4 Ways to Make Your Small Retail Showroom a Success

Agatha Singer
Agatha Singer
Guest Contributor

Shoppers can view high resolution pictures of products on your website, but they come to the showrooms to experience and ‘get to know’ those products’ benefits, and attention to a few best practices can go a long way to converting a shopper into a customer.

By this time, you should know exactly why online retailers need a brick-and-mortar shop to stay competitive today. However, you don’t necessarily need to open a traditional store in order to get those benefits. In fact, a showroom might be more effective for brand promotion and delivery of top-notch customer experiences.

Unlike a shop, where you put products on the shelves and hope your customers take some of them home when they leave, a showroom allows you to sell the idea of the product. For example, instead of having a salesperson explain to a prospective buyer how great your offering of blankets is, you will seat your customer on the sofa, wrap them into a fluffy blanket and provide a cup of hot chocolate. The point is to make people experience how amazing your products are. So, by the time they leave, they know it in their hearts they need to have that fluffy blanket at home, and that brand of hot chocolate as well because those things make a perfect combo.

How to Create a Successful Brick-and-Mortar Showroom: 4 Tips to Try

1.    Provide services your buyers truly need

Do the products you offer require some specialized services? If so, you already have the best showroom plan. Take Clearly contacts as an example. This online retailer started as a seller of glasses and contact lenses, which is hardly the material for a showy showroom.

However, when the company opened their first brick-and-mortar location, they did not only market an opportunity to try on a variety of cool glasses. They included an optometrist’s service to the showroom experience. Therefore, they immediately snatched not only the buyers who already have a prescription, but also those who need one. A shopper can book an eye exam, get results, and immediately purchase glasses or contacts to fit the prescription.

If your retail niche allows for providing such robust customer experiences, this should be your priority.

2.    Provide personalized shopper experiences

Personalizing shopper experience is one of the main things to do in order to keep a brick-and-mortar store successful today. You can achieve this in your showroom with the help of technology. In case you aren’t using it yet, you need to find the right ERP solution. Choose one with CRM (Customer Relationship Management) and business intelligence features as they will help you manage marketing more effectively and make better business decisions overall.

You need advanced tech in order to keep your showroom closely tied to your online store. Aim to create an environment where shoppers can assess their accounts and get personalized suggestions based on their order history. And provide your showroom assistants with tools to deliver those suggestions in real life. Simply put, your staff needs to use software that will allow them to know exactly what to offer as long as they know the shopper’s username on your website.

3.    Create a showroom café

You don’t have to be a food or cutlery retailer to benefit from opening a café in your showroom. Although, you definitely should consider selling the teas and coffees you serve shoppers.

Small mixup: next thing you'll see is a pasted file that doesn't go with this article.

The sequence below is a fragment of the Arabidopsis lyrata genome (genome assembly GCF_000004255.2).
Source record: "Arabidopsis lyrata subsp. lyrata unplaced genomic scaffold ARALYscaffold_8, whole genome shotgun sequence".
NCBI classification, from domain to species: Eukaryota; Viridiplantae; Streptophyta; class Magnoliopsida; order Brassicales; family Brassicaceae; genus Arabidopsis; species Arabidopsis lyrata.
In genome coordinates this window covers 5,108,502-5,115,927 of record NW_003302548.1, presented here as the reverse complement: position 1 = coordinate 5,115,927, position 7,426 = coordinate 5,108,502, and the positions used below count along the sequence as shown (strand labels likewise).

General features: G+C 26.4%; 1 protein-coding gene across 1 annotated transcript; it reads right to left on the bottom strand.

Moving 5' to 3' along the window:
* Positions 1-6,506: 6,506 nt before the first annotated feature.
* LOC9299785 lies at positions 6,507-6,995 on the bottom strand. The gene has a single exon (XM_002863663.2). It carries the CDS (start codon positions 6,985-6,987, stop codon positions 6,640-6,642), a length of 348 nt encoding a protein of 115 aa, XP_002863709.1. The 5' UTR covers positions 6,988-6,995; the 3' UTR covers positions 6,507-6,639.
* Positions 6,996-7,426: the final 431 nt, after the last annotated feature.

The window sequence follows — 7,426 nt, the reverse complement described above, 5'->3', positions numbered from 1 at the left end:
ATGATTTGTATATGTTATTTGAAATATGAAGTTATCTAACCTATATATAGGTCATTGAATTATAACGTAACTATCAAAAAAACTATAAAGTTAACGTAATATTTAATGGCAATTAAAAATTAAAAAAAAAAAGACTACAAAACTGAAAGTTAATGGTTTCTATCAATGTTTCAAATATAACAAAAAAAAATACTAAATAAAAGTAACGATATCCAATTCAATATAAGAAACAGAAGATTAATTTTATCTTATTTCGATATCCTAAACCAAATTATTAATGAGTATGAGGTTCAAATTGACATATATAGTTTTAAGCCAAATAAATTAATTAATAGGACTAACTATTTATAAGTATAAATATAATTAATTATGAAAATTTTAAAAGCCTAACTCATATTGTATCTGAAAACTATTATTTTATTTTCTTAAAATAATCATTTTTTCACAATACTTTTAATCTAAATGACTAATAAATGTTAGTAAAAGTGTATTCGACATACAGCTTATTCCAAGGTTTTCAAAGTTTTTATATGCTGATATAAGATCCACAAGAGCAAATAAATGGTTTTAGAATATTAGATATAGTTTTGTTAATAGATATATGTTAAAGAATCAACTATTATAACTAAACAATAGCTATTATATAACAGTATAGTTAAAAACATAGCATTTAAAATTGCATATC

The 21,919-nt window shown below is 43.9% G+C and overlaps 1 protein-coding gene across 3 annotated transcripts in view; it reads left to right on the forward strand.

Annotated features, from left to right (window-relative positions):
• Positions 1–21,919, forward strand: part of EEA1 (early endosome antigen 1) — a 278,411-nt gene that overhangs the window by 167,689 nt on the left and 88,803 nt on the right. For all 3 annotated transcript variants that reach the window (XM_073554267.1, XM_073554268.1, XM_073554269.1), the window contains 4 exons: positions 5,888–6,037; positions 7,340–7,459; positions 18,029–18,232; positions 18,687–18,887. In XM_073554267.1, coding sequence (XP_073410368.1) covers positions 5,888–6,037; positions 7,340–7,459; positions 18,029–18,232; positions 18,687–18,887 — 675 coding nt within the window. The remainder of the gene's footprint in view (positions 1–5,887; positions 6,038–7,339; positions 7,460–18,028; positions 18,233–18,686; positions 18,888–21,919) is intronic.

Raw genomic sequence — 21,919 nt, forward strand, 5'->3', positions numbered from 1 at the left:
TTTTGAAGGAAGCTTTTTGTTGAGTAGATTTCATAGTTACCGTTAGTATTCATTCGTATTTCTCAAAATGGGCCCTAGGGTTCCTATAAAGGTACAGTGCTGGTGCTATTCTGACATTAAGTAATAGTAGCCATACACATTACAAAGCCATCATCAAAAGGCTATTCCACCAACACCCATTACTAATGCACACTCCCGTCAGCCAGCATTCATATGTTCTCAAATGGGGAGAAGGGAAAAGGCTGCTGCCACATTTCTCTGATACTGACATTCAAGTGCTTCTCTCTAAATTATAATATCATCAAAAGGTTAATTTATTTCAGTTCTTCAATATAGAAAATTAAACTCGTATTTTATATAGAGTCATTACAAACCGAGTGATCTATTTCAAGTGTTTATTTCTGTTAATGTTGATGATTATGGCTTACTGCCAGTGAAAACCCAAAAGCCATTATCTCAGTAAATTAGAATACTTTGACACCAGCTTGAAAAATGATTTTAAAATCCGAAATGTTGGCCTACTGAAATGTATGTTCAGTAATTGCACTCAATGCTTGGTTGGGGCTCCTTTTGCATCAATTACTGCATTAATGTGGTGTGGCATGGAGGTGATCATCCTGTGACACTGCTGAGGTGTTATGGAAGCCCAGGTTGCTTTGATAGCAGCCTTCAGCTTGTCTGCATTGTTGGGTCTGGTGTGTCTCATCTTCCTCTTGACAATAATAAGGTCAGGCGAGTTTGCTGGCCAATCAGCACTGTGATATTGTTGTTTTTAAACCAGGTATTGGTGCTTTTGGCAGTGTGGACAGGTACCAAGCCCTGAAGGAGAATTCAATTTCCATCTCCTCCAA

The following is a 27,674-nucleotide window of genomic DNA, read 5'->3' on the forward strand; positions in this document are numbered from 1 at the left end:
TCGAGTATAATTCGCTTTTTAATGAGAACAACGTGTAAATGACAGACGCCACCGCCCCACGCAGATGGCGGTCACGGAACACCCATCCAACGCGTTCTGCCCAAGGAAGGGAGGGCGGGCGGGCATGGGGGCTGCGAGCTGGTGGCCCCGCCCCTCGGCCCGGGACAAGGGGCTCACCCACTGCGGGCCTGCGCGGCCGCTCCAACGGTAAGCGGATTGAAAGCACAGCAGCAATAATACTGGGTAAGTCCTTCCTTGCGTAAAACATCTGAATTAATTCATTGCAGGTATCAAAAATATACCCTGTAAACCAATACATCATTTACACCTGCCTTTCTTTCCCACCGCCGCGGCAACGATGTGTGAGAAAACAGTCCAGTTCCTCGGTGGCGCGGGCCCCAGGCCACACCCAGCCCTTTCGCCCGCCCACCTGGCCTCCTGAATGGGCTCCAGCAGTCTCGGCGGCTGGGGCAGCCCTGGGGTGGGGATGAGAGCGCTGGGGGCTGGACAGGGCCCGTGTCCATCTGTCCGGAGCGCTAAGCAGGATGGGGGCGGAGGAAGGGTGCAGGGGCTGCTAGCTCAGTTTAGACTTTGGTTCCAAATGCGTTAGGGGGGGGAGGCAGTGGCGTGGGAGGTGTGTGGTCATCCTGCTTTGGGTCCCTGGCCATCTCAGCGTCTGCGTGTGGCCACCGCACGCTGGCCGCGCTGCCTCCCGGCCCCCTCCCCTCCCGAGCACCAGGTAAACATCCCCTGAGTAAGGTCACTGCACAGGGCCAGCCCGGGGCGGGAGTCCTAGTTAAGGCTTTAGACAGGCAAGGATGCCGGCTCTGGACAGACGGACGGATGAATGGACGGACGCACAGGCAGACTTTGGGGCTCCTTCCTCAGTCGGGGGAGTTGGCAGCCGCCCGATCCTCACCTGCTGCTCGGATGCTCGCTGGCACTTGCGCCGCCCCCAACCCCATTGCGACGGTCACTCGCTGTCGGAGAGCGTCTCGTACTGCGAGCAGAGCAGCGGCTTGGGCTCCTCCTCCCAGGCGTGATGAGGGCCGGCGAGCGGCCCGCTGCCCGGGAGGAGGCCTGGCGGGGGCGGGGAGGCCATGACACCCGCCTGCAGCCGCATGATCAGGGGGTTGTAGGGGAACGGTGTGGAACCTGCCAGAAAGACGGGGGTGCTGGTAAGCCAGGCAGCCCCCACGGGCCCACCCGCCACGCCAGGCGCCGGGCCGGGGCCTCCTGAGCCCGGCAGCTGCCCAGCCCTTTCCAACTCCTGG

The purpose of opening a showroom café is to motivate shoppers to stray, relax, and take their time studying products and catalogs. The main benefit of this particular method is that in a café, people won’t feel pressured to focus on doing that. Instead, they will enjoy themselves while soaking up information about your brand into their subconscious. Therefore, they will come to associate your name with comfort and joy, and the next time they need one of the products you offer, your shop will be the first on their mind.

One of the best examples to study is Nordstrom Local. This showroom only has a small offering of coffee and juice café-wise, but it’s designed to be a hub for mingling and relaxation. In the meantime, shoppers come here to not only ‘hang out’ but also get fashion tips from an on-site stylist, advice from a personal shopper, and a quick fix from the alteration service that will make their outfit perfect.

As a small retailer, you might want to join forces with a café/restaurant business from the start. This way you’ll create a full café experience with a side-serving of shopping before waiters bring out the meal.

Ideas are endless, so any kind of retailer can find some way to make this particular showroom method work.

4.    Focus on the senses

Despite its name, a ‘showroom’ must not only show off your products to shoppers but also provide them with a comprehensive sensual experience as well. You sell bed linens? Fill your showroom with beds and give every errant shopper a chance to lie down and feel how great those are against their skin.

Remember, people can look at detailed high resolution pictures of any item on your website. They come to the showroom not to see, but to experience and ‘get to know’ those things. Therefore, you need to actively encourage them. Hanging out a few ‘Touch Me!’ signs might be exactly what you need.

About the writer: Agatha Singer is a work-from-home mom of two little nuggets. Her interests range from the latest business management trends to healthy living and adventurous traveling. Agatha always stays open to new ideas and expertise to make her writings handy and captivating. She’s happy to welcome you to her blog: http://www.agsinger.com.

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